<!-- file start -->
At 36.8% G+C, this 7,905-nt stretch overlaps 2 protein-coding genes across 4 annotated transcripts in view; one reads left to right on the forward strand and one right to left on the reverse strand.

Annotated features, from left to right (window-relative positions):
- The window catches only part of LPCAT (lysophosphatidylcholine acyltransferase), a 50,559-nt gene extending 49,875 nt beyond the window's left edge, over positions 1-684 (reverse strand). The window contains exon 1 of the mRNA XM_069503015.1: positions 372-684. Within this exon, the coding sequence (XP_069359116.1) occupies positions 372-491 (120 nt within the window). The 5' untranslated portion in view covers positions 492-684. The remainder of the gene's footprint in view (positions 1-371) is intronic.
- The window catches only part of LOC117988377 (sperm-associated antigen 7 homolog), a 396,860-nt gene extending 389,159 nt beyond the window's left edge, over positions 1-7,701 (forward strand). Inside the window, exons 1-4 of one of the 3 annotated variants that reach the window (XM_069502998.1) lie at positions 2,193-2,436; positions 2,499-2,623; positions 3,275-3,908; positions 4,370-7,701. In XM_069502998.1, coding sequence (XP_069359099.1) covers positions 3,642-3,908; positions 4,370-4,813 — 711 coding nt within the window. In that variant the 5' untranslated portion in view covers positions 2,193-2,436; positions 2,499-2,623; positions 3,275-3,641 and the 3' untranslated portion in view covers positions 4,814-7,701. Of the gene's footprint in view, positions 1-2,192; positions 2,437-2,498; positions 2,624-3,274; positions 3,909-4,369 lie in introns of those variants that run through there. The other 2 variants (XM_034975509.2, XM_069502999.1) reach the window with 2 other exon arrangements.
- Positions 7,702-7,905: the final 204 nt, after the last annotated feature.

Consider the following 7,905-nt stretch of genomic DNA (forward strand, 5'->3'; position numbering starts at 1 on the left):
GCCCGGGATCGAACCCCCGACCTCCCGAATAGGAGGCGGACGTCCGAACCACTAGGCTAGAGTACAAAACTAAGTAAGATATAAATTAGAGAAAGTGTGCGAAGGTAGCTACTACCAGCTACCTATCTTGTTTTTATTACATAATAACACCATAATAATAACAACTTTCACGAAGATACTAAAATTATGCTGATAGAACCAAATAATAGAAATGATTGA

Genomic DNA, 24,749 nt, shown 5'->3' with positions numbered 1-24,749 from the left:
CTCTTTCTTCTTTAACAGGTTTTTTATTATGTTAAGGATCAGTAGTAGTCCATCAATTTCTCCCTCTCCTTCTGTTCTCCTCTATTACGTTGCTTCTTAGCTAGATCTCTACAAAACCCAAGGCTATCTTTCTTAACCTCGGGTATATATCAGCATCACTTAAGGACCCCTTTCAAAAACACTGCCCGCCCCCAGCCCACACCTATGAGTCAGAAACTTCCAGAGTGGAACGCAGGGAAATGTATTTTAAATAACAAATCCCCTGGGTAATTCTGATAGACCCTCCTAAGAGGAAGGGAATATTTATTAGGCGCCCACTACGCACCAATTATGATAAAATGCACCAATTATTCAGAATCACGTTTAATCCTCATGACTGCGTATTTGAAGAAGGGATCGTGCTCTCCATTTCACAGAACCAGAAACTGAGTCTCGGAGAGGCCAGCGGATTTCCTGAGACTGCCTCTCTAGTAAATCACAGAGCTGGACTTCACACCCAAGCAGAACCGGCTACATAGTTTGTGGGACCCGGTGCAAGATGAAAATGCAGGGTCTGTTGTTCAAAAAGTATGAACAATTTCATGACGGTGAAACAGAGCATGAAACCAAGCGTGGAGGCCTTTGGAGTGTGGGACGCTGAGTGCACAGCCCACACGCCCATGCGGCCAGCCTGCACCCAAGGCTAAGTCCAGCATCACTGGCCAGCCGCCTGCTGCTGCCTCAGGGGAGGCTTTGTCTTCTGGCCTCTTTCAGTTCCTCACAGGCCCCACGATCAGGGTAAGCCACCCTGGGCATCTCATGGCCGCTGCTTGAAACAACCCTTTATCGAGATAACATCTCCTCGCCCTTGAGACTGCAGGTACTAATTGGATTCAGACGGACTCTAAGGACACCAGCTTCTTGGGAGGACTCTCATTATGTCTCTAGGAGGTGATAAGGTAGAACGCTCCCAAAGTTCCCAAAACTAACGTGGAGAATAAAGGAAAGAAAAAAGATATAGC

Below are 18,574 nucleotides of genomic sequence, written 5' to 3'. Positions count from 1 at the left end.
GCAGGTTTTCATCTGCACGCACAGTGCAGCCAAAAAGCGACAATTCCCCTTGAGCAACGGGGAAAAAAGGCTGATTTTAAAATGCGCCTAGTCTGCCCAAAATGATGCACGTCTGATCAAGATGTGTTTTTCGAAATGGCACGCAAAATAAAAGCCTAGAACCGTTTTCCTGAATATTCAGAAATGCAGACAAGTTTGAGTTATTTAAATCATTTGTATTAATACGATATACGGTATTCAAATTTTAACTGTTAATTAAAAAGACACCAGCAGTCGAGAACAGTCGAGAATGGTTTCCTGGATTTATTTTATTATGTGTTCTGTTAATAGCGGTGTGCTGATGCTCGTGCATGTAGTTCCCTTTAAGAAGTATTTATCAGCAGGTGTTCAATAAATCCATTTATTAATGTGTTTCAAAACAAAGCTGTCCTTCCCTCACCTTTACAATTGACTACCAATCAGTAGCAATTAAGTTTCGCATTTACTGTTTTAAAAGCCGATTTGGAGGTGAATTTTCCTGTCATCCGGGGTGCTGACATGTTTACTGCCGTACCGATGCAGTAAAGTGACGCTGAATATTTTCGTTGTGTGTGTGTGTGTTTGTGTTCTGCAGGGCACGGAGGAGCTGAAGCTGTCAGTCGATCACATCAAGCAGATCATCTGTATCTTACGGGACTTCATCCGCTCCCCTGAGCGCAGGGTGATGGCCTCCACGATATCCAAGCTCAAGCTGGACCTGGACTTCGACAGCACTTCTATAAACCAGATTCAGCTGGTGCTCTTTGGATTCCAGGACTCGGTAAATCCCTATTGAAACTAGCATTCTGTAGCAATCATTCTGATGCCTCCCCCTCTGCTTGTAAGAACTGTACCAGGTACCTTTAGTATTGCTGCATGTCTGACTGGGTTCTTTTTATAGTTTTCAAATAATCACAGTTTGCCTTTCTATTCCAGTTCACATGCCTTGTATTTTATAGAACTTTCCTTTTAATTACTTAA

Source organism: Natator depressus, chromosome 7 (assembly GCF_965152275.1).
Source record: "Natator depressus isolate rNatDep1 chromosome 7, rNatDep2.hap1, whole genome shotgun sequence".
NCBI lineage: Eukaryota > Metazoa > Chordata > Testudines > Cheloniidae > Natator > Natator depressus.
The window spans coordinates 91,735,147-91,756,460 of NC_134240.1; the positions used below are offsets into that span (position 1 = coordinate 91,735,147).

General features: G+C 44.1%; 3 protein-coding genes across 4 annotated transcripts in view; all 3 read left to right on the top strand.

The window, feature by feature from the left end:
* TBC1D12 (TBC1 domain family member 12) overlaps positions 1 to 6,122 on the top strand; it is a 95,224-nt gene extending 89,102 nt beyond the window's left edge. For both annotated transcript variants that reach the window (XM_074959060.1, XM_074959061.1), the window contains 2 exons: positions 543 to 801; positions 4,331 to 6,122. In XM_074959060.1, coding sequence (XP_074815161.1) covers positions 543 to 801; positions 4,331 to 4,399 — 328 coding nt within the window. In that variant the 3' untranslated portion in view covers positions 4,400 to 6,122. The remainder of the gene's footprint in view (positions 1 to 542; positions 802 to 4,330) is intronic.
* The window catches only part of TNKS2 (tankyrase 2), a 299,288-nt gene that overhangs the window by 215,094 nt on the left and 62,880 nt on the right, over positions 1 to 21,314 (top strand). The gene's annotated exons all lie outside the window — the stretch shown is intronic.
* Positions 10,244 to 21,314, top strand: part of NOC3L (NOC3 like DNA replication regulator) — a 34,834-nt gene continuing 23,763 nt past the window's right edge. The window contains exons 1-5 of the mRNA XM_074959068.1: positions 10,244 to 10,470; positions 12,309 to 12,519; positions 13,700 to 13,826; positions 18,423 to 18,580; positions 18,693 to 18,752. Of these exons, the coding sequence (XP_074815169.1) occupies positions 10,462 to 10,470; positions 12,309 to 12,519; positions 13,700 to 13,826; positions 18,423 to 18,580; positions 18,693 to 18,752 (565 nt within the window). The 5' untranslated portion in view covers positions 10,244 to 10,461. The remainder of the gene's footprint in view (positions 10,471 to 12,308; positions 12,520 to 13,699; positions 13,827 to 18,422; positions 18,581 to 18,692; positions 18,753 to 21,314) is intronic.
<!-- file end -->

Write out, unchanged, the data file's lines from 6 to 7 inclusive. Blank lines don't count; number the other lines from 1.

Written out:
Consider the following 7,905-nt stretch of genomic DNA (forward strand, 5'->3'; position numbering starts at 1 on the left):
GCCCGGGATCGAACCCCCGACCTCCCGAATAGGAGGCGGACGTCCGAACCACTAGGCTAGAGTACAAAACTAAGTAAGATATAAATTAGAGAAAGTGTGCGAAGGTAGCTACTACCAGCTACCTATCTTGTTTTTATTACATAATAACACCATAATAATAACAACTTTCACGAAGATACTAAAATTATGCTGATAGAACCAAATAATAGAAATGATTGA